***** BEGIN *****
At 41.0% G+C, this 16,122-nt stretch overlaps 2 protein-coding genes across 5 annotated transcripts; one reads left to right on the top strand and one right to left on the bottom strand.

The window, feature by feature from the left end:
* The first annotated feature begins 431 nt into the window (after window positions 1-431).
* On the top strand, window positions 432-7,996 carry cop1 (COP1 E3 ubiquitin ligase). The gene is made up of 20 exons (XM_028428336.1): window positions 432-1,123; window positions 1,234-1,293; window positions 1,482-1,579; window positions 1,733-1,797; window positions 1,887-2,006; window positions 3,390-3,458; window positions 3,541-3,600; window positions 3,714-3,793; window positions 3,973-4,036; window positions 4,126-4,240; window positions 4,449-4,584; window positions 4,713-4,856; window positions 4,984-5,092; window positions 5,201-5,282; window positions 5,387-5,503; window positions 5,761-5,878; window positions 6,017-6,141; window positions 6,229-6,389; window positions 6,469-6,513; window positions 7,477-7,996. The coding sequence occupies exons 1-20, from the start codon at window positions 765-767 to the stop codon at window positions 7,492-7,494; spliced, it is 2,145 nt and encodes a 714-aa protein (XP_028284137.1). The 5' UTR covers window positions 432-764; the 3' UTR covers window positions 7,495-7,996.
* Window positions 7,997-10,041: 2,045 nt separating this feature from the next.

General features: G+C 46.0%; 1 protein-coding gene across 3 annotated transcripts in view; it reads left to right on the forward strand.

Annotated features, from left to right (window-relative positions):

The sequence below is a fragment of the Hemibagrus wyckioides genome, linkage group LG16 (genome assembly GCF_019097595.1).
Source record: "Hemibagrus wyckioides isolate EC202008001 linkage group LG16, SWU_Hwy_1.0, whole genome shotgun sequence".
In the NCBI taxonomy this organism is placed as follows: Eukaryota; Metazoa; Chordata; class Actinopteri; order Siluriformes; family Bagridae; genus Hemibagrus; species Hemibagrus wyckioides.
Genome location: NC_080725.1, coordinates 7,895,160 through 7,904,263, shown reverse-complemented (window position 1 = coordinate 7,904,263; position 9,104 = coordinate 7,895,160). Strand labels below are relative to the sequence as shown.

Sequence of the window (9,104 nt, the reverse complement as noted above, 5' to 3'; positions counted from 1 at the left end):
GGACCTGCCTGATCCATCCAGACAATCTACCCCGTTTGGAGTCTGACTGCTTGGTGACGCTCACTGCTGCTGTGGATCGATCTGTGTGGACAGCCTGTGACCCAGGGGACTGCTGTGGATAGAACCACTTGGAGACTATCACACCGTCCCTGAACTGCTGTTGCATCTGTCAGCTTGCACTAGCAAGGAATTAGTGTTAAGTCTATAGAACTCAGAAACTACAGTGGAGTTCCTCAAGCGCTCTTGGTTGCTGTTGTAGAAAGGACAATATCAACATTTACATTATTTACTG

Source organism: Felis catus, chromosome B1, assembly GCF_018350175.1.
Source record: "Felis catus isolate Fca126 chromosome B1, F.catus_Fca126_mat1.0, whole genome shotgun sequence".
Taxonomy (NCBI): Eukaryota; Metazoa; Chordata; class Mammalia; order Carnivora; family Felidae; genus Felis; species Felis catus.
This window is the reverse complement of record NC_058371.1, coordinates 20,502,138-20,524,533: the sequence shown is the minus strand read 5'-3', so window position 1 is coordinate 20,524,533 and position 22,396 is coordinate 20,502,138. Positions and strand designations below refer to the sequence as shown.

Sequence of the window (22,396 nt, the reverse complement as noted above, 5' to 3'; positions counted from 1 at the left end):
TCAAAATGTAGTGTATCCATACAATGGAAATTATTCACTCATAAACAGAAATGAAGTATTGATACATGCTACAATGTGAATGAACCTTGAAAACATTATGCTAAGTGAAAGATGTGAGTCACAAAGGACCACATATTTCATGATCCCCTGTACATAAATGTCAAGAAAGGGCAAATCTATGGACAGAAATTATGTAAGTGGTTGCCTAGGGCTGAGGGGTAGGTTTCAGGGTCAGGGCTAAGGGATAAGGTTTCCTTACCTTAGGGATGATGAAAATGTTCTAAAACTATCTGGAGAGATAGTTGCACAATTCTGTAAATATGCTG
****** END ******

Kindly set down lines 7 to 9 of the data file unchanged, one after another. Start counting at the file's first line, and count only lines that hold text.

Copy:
Annotated features, from left to right (window-relative positions):

The sequence below is a fragment of the Hemibagrus wyckioides genome, linkage group LG16 (genome assembly GCF_019097595.1).
Source record: "Hemibagrus wyckioides isolate EC202008001 linkage group LG16, SWU_Hwy_1.0, whole genome shotgun sequence".